So while we may not be ready for interstellar war, sword-wielding future samurais and moon-sized space stations just yet, the technology from a galaxy far, far away is certainly coming.

Image: Lucasfilm


    I know it's the wrong day for it, but I think were are heading more towards Star Trek than Star Wars.

    3D Printing is the first step towards replicators.
    The commercialisation of space exploration could lead to the creation of an international governing body to regulate it, which could then lead to starfleet.

      3D Printing is the first step towards replicators.
      Or maybe even Stargate!

        sure, when we discover and mine naquadah and then process the naquadah into a form which could be used in a 3-D printer and THEN a stargate. Two at least actually.

      bloke I know got a 3-D printer. He now has battery covers for every remote control ever made, spare parts for toys he has never and will never own, and the edges of the lawn in his backyard make a lesbian hippys armpits look well manicured. Now anyone with a coupla grand and enough ambition and not quite enough ability can produce useless plastic crap that will end up in a landfill.

        actually first thing he made was a replica of his old fella for his wife.
        Groupies used to make replicas of celebrity cocks from wax molds. Fellatio was required to aquire and maintain an erection til the wax cooled and solidified. When informed of his current project's link to the past he said." Fuck me! A head job off some random so I can give me wife a pressie? I think the scanner might have given me ball cancer!"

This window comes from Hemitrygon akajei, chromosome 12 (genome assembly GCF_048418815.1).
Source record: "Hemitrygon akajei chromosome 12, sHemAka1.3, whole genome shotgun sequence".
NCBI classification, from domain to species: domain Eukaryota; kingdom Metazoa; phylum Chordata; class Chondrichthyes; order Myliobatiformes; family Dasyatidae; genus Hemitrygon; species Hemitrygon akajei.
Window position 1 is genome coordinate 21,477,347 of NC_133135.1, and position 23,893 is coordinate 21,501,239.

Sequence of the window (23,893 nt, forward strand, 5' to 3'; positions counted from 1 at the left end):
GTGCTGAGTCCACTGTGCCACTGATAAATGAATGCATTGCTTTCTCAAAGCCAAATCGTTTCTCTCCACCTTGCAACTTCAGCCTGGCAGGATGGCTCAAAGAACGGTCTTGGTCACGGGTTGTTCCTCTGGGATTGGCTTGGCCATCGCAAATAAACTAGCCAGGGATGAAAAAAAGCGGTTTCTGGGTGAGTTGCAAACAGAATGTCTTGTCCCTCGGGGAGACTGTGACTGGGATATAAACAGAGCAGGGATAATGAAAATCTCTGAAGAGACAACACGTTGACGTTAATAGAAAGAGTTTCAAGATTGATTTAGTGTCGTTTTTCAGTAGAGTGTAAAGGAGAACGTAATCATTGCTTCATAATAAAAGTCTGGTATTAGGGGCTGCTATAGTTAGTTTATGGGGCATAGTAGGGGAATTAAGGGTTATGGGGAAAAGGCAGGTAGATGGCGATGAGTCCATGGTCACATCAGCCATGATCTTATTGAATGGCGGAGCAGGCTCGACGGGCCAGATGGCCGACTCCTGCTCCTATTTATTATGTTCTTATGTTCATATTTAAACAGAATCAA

+1 don't see comments like this everyday on Gizmodo.

    c-3po isnt general purpose - he's a protocol droid made for translating and etiquette. this coming from a trekker!

    I don't want to live in the Star Wars universe. Ask yourself this question, besides Leia how many female characters can you name? According to George Lucas you're either born into royalty or you become a sex slave for jabba. no thanks!

    I want the #HTCOne for its: Design

    Technology is limitless, one day we will be more advanced than the sw system. The imagination is the most powerful piece of technology we poses and as long as we keep dreaming and imagining the future, the sooner it will become a reality.

    I want the #HTCOne for its: Design